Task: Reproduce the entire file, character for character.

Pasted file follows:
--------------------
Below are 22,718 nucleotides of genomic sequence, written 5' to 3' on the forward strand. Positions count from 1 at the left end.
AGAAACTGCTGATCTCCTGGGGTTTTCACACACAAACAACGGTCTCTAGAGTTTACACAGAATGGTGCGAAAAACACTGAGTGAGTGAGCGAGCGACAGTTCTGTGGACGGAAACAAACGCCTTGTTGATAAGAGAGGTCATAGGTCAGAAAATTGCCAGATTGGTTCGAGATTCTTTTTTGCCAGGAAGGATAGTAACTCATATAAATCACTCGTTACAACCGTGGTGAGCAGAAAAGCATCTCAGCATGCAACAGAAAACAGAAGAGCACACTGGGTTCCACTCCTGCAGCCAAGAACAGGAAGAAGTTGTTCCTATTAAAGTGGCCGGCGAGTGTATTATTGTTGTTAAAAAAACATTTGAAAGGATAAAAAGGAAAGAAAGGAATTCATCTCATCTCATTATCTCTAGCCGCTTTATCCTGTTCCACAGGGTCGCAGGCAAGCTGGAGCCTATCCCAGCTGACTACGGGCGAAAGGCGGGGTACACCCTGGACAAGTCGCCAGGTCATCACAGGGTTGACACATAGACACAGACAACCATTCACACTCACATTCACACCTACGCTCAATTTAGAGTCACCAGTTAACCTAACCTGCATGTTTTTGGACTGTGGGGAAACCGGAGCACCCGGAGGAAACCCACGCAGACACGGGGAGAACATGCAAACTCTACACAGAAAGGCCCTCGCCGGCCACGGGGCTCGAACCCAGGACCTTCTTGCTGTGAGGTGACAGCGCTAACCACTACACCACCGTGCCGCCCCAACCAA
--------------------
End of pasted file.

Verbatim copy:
Below are 22,718 nucleotides of genomic sequence, written 5' to 3' on the forward strand. Positions count from 1 at the left end.
AGAAACTGCTGATCTCCTGGGGTTTTCACACACAAACAACGGTCTCTAGAGTTTACACAGAATGGTGCGAAAAACACTGAGTGAGTGAGCGAGCGACAGTTCTGTGGACGGAAACAAACGCCTTGTTGATAAGAGAGGTCATAGGTCAGAAAATTGCCAGATTGGTTCGAGATTCTTTTTTGCCAGGAAGGATAGTAACTCATATAAATCACTCGTTACAACCGTGGTGAGCAGAAAAGCATCTCAGCATGCAACAGAAAACAGAAGAGCACACTGGGTTCCACTCCTGCAGCCAAGAACAGGAAGAAGTTGTTCCTATTAAAGTGGCCGGCGAGTGTATTATTGTTGTTAAAAAAACATTTGAAAGGATAAAAAGGAAAGAAAGGAATTCATCTCATCTCATTATCTCTAGCCGCTTTATCCTGTTCCACAGGGTCGCAGGCAAGCTGGAGCCTATCCCAGCTGACTACGGGCGAAAGGCGGGGTACACCCTGGACAAGTCGCCAGGTCATCACAGGGTTGACACATAGACACAGACAACCATTCACACTCACATTCACACCTACGCTCAATTTAGAGTCACCAGTTAACCTAACCTGCATGTTTTTGGACTGTGGGGAAACCGGAGCACCCGGAGGAAACCCACGCAGACACGGGGAGAACATGCAAACTCTACACAGAAAGGCCCTCGCCGGCCACGGGGCTCGAACCCAGGACCTTCTTGCTGTGAGGTGACAGCGCTAACCACTACACCACCGTGCCGCCCCAACCAA